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Woods to follow familiar 'blueprint' for Masters title defense

(Reuters) - Tiger Woods said on Tuesday that he will prepare for this year’s Masters in much the same way as in 2019 when he ended an 11-year wait for a major title with a remarkable triumph at Augusta National.

FILE PHOTO: February 14, 2020; Pacific Palisades, California, USA; Tiger Woods hits out of the fourteenth hole bunker during the second round of the The Genesis Invitational golf tournament at Riviera Country Club. Mandatory Credit: Gary A. Vasquez-USA TODAY Sports

Woods completed an extraordinary return from spinal fusion surgery he underwent in 2017, producing one of the most emotional finishes in tournament history as he came from behind to win by one shot last April.

“The plan is to prepare the same way,” Woods said on a Masters champion conference call. “It worked last year, so yeah, I’ve got a blueprint for what I need to do and hopefully I can have the same feelings.”

Woods, who has competed in three official PGA Tour events this season, did not reveal his playing schedule ahead of the April 9-12 Masters but did say that he is doing everything he can to peak at the year’s first major.

The former world number one said he turned his focus to his Masters title defense last December, when his duties as a playing captain for the victorious U.S. squad in the Presidents Cup in Australia came to a close.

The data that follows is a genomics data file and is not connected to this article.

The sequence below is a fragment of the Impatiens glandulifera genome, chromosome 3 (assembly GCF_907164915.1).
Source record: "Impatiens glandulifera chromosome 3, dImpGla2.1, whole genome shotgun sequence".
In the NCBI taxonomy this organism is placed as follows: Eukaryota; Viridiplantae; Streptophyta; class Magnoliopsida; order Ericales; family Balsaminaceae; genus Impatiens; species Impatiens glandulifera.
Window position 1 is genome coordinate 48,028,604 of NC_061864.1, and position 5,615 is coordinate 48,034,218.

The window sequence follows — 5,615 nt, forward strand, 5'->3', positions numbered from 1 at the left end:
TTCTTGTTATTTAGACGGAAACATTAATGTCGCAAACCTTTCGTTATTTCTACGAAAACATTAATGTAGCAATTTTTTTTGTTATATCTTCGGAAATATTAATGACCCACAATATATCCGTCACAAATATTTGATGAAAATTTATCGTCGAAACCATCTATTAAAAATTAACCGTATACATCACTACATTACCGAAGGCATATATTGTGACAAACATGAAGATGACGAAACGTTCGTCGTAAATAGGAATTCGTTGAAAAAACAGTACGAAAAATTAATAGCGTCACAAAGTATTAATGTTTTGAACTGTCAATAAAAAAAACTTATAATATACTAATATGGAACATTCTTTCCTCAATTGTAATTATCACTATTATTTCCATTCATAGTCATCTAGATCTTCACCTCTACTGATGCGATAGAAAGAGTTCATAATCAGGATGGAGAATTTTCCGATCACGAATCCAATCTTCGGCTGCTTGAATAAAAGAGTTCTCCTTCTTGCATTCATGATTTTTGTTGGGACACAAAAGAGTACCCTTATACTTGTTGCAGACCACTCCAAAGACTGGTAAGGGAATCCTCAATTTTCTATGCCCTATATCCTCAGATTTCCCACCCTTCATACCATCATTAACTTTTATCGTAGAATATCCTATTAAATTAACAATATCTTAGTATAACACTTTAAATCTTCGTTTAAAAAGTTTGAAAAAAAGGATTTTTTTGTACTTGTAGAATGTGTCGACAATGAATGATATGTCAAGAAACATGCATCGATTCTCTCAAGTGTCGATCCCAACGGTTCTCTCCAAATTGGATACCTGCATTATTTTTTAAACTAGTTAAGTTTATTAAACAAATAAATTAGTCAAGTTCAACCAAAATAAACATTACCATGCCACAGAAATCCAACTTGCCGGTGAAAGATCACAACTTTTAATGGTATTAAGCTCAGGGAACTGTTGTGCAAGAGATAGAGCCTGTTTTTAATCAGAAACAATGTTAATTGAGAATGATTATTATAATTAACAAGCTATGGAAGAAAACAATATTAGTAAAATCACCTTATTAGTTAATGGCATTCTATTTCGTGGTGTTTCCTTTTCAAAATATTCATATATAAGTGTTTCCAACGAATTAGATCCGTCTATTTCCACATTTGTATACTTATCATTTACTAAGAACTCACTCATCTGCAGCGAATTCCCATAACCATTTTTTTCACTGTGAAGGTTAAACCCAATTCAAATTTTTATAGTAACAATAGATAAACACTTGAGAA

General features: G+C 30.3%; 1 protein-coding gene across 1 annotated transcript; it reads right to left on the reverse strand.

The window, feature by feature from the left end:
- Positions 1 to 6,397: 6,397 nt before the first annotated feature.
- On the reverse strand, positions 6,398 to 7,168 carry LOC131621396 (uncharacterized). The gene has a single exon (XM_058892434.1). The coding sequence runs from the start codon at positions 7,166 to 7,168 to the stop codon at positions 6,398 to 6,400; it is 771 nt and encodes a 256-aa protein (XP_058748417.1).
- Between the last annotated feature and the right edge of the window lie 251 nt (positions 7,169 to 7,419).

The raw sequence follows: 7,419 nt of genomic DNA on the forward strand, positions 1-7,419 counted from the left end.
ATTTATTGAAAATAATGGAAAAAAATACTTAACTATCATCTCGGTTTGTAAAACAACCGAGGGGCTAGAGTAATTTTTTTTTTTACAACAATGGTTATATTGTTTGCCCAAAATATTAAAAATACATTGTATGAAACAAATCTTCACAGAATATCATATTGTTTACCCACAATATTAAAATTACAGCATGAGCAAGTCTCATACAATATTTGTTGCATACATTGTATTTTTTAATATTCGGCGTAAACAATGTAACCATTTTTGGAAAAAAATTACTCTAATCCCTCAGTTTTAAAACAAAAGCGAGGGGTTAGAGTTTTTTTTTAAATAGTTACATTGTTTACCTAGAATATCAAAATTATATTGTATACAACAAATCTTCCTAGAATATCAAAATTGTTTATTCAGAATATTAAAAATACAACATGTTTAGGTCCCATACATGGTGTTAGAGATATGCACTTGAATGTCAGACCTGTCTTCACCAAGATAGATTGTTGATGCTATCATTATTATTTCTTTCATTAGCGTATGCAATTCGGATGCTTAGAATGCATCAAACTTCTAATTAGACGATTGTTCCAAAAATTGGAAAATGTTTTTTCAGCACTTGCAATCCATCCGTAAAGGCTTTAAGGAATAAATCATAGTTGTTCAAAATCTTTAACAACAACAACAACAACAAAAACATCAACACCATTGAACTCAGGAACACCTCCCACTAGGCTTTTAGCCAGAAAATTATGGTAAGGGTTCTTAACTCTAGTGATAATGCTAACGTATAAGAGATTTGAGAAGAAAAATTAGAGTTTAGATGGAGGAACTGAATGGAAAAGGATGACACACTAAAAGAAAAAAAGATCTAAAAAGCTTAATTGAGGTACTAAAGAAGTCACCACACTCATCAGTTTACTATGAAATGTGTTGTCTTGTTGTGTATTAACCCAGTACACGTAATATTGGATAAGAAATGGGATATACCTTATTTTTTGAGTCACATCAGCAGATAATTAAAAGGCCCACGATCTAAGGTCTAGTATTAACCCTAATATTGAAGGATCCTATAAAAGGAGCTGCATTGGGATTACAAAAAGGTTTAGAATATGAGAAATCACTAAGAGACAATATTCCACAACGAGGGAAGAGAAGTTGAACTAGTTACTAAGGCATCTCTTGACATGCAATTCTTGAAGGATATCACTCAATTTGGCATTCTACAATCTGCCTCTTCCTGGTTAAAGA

“Once that was done, my prep has been just like it usually is -- (that) is ‘what do I need to do to get ready for the Masters?’,” said the five-times Masters champion.

“I’ve been fortunate to have done this now five times, and to try and have everything peak together for just an incredible week, it’s hard to do.”

Woods said his latest triumph was all the more special because his two children were there to witness the moment after being on hand for his close call at the previous year’s British Open.

After sealing his triumph, Woods enjoyed an emotional embrace with the youngsters, who later had their own battle for his coveted victor’s Green Jacket.

“To have them experience what it feels like to be part of a major championship and watch their dad fail and not get it done, and now to be a part of it when I did get it done, I think it’s two memories that they will never forget,” said Woods.

“Just watching them fight over the Green Jacket on the airplane was pretty funny. ‘I want to wear it! no, I want to wear it!’ -- and that’s something I certainly will never forget.”

Reporting by Frank Pingue in Toronto; Editing by Ian Chadband

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